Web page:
Eli has been one of the league’s worst starting quarterbacks for a while now, but he can still easily hold his own with nearly every player on this list. Welcome to the bench, Eli!
The First-Round Rookie
3. Dwayne Haskins, Redskins
Haskins may not truly be a top-five backup in terms of his immediate readiness to take over, but his ceiling is higher than virtually every other player on this list. Ringer draft analyst Danny Kelly had Haskins as the no. 2 quarterback and 15th-highest ranked prospect overall entering the 2019 draft, and when Washington took him with the 15th pick, it was instantly one of the smarter moves the franchise has made in recent years.
Haskins put in a not great, not terrible preseason, completing 32 of 58 passes for 409 yards, two touchdowns, and two picks. And with Washington sitting at 0-2, Haskins may find himself in the starting role—and reunited with college teammate Terry McLaurin—sooner rather than later.
The Former Rookie of the Year
2. Robert Griffin III, Ravens
I’ll never quit believing in RG3, even if his play since his 2012 rookie season has been mediocre at best. In the 31 games he’s played in since that Pro Bowl year, his stats are tough to digest: 62.2 percent completion, 23 touchdowns, 21 interceptions, and 5.1 adjusted net yards per attempt. He takes a sack on 10.1 percent of his dropbacks, which is one of the worst era-adjusted sack rates since the 1970 NFL-AFL merger and is at least partially due to his penchant to hold onto the football.
Still, if Griffin were ever to get time in the Ravens offense, he could thrive. It’s obvious that when the Ravens signed RG3 last offseason, they believed the dual-threat quarterback would be the perfect backup for Lamar Jackson in this scheme.
The One Guy Who Has Truly Flashed Potential
1. Nick Mullens, 49ers
After bursting onto the scene in a Thursday Night Football game for the ages last season, Mullens was quietly solid for the back half of San Francisco’s 2018 campaign. Mullens’s ANY/A of 6.7 was 15th-best in the league among the 33 passers who registered at least 200 attempts. That may not be replicable over a larger sample size or in an offense that isn’t built by Kyle Shanahan, but it was an incredibly promising level of production for the then-rookie. To put that number into perspective, Andrew Luck registered a 5.7 ANY/A in his rookie season.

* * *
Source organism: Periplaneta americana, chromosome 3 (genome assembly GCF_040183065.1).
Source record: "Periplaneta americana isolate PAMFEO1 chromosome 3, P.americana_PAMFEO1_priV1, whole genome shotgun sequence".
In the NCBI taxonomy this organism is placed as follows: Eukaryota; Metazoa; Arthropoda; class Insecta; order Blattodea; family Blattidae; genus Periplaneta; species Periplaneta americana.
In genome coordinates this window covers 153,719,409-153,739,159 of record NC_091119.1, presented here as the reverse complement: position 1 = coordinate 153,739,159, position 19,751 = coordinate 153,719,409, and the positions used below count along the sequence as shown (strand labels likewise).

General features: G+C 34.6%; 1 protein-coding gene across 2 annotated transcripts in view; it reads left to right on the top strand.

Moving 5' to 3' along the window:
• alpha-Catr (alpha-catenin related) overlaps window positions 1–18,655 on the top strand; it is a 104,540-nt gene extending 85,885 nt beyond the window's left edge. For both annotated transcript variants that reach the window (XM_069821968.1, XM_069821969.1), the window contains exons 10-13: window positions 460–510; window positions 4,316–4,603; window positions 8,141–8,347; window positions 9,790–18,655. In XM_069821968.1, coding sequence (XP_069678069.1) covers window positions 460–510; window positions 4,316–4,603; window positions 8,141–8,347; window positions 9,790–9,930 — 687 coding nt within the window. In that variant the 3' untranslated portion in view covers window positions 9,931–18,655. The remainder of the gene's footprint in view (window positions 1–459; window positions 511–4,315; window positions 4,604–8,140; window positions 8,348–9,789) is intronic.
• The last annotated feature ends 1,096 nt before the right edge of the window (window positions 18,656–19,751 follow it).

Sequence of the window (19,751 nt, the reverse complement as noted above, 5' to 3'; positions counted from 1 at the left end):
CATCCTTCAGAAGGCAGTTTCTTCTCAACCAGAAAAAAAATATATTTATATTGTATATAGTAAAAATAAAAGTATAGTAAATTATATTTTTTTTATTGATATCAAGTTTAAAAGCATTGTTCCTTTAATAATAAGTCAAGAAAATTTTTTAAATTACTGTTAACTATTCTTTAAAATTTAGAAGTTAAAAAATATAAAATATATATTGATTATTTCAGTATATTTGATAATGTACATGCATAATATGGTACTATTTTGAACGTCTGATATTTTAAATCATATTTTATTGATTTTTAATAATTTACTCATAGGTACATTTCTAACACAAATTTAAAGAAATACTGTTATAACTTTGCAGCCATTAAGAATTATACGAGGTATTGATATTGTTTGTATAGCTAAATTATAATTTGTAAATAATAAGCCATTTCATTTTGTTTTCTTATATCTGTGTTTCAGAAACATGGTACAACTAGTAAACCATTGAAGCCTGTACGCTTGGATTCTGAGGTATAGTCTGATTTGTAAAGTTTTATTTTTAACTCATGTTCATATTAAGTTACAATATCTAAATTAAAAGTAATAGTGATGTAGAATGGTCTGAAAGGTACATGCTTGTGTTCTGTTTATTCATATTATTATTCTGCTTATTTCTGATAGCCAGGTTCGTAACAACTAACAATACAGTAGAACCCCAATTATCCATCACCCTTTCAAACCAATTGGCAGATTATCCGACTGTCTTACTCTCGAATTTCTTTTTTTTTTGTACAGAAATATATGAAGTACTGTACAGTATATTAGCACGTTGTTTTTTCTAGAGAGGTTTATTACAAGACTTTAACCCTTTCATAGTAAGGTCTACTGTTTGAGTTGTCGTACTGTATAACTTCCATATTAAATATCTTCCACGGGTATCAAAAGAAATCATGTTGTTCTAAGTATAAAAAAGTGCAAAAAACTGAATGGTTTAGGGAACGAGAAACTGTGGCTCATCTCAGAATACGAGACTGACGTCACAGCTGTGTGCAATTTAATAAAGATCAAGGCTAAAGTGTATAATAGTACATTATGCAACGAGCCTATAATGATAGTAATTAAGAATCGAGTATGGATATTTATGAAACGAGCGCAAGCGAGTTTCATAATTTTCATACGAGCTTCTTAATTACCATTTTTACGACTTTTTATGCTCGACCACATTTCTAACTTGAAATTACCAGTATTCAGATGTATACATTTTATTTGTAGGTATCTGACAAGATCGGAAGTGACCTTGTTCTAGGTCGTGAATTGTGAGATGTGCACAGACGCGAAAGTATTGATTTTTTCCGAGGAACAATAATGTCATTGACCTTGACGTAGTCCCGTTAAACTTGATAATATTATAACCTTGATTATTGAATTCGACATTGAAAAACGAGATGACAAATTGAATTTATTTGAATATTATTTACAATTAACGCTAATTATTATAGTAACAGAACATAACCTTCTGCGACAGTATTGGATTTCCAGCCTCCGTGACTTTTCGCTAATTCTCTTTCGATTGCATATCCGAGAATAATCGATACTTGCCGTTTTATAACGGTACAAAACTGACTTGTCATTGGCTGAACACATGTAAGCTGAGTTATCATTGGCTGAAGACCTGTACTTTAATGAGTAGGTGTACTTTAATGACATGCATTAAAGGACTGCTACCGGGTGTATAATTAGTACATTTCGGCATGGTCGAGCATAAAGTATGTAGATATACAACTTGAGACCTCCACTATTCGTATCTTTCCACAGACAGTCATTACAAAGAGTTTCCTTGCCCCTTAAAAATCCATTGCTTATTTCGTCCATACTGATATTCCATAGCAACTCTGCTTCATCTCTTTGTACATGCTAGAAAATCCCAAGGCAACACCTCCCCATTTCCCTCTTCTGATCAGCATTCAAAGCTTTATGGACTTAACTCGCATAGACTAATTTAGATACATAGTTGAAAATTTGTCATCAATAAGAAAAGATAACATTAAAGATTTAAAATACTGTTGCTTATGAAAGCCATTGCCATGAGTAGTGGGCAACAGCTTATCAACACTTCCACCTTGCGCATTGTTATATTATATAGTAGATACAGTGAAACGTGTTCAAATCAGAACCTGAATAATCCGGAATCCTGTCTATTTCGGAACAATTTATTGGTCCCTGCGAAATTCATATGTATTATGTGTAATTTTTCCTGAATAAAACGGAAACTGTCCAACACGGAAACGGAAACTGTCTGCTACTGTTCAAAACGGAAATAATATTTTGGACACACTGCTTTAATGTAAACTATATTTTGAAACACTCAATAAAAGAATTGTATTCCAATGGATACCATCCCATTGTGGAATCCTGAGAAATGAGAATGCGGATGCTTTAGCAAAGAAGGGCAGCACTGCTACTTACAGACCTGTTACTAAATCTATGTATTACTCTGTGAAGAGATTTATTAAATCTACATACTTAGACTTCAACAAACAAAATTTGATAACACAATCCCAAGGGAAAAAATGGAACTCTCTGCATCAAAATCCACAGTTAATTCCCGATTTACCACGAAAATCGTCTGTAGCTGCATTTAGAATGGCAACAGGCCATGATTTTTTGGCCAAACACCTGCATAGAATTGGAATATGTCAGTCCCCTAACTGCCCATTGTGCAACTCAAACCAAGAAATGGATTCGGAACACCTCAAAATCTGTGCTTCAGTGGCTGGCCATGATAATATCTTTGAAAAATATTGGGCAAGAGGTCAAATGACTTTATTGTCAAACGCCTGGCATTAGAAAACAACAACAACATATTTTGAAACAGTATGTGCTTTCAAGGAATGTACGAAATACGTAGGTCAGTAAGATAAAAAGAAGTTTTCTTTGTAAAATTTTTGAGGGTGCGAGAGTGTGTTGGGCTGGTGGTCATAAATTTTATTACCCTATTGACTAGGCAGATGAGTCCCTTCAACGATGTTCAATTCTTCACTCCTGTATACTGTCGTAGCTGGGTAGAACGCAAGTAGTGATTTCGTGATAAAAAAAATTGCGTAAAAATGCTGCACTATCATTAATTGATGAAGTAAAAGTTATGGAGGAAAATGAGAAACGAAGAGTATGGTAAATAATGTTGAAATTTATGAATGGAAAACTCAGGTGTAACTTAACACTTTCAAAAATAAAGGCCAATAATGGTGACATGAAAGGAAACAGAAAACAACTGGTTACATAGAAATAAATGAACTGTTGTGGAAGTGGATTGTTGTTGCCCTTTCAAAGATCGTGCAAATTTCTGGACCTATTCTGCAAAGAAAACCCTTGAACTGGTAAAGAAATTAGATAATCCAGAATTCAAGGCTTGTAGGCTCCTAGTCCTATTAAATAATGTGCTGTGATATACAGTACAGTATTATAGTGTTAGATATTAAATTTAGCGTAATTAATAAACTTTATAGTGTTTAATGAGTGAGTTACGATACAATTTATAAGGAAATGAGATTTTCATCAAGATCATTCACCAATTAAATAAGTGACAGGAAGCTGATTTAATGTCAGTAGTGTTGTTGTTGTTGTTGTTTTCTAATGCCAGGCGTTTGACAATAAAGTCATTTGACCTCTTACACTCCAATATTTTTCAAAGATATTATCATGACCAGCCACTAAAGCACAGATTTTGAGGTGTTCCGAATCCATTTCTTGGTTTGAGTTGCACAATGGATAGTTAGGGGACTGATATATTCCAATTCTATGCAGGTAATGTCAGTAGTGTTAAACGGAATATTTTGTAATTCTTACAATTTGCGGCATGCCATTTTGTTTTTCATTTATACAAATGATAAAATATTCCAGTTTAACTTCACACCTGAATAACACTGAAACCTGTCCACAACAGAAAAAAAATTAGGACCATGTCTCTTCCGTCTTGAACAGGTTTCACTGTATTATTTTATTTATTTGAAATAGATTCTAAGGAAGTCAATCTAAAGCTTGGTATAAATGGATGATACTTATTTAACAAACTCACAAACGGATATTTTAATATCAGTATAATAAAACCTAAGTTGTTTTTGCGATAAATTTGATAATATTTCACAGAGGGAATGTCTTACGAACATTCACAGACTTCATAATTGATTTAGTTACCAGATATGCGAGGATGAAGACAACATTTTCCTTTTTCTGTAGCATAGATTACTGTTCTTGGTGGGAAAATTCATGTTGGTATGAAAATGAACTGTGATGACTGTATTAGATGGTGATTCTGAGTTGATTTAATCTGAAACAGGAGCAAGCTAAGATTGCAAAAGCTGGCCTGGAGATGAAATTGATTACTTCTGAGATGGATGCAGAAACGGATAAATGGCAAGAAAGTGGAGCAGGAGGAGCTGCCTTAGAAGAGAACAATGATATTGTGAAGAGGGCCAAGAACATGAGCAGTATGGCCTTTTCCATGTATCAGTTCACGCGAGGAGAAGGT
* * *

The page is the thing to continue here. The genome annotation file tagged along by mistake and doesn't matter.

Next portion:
Mullens is not the next Luck, of course, but if Garoppolo ever misses time, Niners fans should feel confident in their backup. Look at the other 31 names on this list: Outside of teams with rookies on the bench, there is no other squad that can put the same faith in their backup. The Niners are the only team that wouldn’t be fucked.
The practice of ranking NFL quarterbacks has never been tougher, because the league has never had this many strong QBs at once. In 2019, the NFL continues to benefit from an intriguing intersection of future Hall of Famers and rising superstars.
Sporting News’ NFL team — writers Vinnie Iyer, Bill Bender and Tadd Haislop — did not shy away from the challenge of this increasingly difficult offseason tradition. Before you see our current list, however, be wary of our criteria.
2019 NFL PREDICTIONS:
Standings, playoffs, Super Bowl pick and more
These rankings are based on how each QB performed last season and the upside of how each might perform in 2019. No matter how many Super Bowl rings or MVP awards a QB has won, or the number of efficient passing seasons he has posted in the past, history is a small part of the equation. We thought about where each QB ended up last season in terms of effectiveness, production and durability, and then we thought even more about how his talent and offensive support set him up for success (or lack thereof) this season.